# Why don't aircraft have DME that can automatically convert the slant range to ground range?

Knowing that $$a^2 = b^2 + c^2$$ where $$a = \text{slant range},\ b= \text{ground range},\ c = \text{height}$$.

Why can't the DME equipment which calculates the slant range then just convert it to the ground range? Surely for navigation and position fixing knowing the actual ground range would be more useful? Is there a practical reason why the slant range has stuck?

• Unless you're really close to the station, the difference isn't big enough to matter. The DME signal is very simple, and simple systems are inherently more reliable. Mar 15, 2020 at 17:05
• This simply is not mathematically possible (as well as being not KISS, and not in number domain). Mar 16, 2020 at 18:33
• If you're in a plane flying at 5,000 feet and the DME indicates you're 25 miles from the station (assumed to be at sea level), your actual distance to the station is 24.98 miles. How critical is that 100 feet? Mar 16, 2020 at 19:24

## 2 Answers

There's no accurate and simple way to know the height above the station in order to do the calculation with the existing equipment. Altitude is not an indicator as the DME station may be above sea level. If your airplane is at 15,000ft and the station is at sea level you'll get one answer, if the station is at 10,000ft you'd get a completely different result, and mistakes could compromise safety.

The only way your proposed system would work is if the DME device had a complete database of every station height and altimeter readings, which would require upgrading the DME devices at great expense. I don't think anyone is interested in that when you can have GPS for a lot less money.

• The alternative is if each DME station broadcast its elevation. However, its just not necessary: DME is used to inform pilots when they're getting close to a station, the precision of slant-range adjustment just doesn't add much useful information. Mar 15, 2020 at 13:35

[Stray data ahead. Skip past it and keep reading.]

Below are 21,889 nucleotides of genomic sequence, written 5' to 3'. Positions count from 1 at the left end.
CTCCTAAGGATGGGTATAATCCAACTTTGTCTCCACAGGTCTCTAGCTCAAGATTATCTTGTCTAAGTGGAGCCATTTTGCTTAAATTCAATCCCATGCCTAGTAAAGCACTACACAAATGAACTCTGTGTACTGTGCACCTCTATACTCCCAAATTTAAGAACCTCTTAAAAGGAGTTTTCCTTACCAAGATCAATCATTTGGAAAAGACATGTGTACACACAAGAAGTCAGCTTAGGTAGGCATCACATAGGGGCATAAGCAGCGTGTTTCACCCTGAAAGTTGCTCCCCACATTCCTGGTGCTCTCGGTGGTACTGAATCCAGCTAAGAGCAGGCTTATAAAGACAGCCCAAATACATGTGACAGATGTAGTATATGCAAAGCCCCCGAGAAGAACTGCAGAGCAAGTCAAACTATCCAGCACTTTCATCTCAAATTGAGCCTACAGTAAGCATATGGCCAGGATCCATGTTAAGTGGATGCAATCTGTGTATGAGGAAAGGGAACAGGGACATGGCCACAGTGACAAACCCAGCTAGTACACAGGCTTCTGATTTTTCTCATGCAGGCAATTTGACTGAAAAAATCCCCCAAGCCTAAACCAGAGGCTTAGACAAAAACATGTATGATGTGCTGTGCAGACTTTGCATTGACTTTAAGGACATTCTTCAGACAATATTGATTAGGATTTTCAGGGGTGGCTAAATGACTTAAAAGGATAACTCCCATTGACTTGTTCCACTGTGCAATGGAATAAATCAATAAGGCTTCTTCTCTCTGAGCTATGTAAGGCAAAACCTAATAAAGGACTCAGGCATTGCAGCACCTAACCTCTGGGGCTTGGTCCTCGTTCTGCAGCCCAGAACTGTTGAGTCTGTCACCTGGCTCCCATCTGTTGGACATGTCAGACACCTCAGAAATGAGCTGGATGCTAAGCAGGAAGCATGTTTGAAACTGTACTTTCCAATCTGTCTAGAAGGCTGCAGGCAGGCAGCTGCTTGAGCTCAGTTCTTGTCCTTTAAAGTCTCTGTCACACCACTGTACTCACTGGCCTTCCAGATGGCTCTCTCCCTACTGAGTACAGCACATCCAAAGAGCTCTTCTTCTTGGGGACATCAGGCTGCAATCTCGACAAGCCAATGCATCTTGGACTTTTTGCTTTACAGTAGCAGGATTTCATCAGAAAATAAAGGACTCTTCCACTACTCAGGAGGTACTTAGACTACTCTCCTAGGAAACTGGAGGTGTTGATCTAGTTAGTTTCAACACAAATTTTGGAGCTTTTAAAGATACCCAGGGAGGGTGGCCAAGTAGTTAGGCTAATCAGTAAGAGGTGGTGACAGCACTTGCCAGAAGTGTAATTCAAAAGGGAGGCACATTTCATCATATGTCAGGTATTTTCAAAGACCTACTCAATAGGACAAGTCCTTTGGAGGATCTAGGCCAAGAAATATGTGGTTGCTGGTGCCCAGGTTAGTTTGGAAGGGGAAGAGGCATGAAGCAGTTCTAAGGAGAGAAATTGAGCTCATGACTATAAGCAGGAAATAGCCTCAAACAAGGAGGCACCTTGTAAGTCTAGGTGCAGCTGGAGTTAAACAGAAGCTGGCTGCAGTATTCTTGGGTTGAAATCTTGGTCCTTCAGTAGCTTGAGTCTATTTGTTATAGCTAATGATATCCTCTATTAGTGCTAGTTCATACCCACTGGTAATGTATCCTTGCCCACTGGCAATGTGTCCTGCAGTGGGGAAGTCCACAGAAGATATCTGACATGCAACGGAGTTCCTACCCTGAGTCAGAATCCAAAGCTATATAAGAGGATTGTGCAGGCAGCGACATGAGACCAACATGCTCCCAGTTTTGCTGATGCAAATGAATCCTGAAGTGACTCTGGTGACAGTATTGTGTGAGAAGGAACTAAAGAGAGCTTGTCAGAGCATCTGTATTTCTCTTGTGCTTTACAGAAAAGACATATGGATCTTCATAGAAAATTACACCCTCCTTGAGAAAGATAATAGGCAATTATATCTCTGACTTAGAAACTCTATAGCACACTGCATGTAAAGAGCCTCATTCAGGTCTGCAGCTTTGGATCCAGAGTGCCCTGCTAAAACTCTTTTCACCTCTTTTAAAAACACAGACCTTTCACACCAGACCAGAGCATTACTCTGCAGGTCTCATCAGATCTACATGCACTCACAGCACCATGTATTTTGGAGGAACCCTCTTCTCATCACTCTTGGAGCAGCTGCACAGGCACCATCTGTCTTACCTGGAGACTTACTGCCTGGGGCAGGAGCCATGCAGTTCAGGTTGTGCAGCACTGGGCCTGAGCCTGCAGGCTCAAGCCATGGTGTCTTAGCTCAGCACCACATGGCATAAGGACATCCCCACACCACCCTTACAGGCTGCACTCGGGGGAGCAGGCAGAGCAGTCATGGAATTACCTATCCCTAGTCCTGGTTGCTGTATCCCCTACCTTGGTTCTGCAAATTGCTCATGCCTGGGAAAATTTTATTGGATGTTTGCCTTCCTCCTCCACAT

• @abelenky Broadcast how, to what? That'd be an entirely different standard.
– Dan
Mar 15, 2020 at 13:49
• @Dan On a subcarrier, same as VORs send their Morse code identifications. To the DME equipment on the airplane, so it could calculate the slant range. It would be a new version of the same standard; existing DME equipment would ignore the subcarrier and continue to function as normal. Mar 15, 2020 at 18:10
• @GdD: Using a subcarrier in a way that's backwards compatible allows gradual rollout with new planes and when ground stations are being replaced anyway, eventually fixing the "problem" for hypothetical DME2.0 capable planes when approaching ground stations which have upgraded to DME2.0 transmitters. Mar 16, 2020 at 10:48
• When are the ground stations being replaced @PeterCordes? Seriously, nobody is going to spend money on that.
– GdD
Mar 17, 2020 at 8:50

You have to realize that the DME is a justified and ancient nav system. When it was concieved, it was chosen to keep it simple, for obvious reasons.

As it is, it does not have to communicate with any other system, making it a very reliable stand alone device.

There is no need to create a "DME 2.0", we already have gps and other more sophisticated systems to tell us how far we are from any given point in space.

• a justified and ancient nav system Fitted to the Last Plane to Transcentral? Mar 16, 2020 at 14:00
• @Graham: It's Trancentral, as in Trance music. But yes, and its departure time is 3 am. Mar 17, 2020 at 9:09
• @PeterCordes Oops, typo. :) All aboard, all aboard... Mar 17, 2020 at 11:43
• Transcendental 🤔 Mar 17, 2020 at 18:59
• In other words, when DME was invented, avionics didn't have computers. And now it's irrelevant. Aug 11, 2021 at 18:29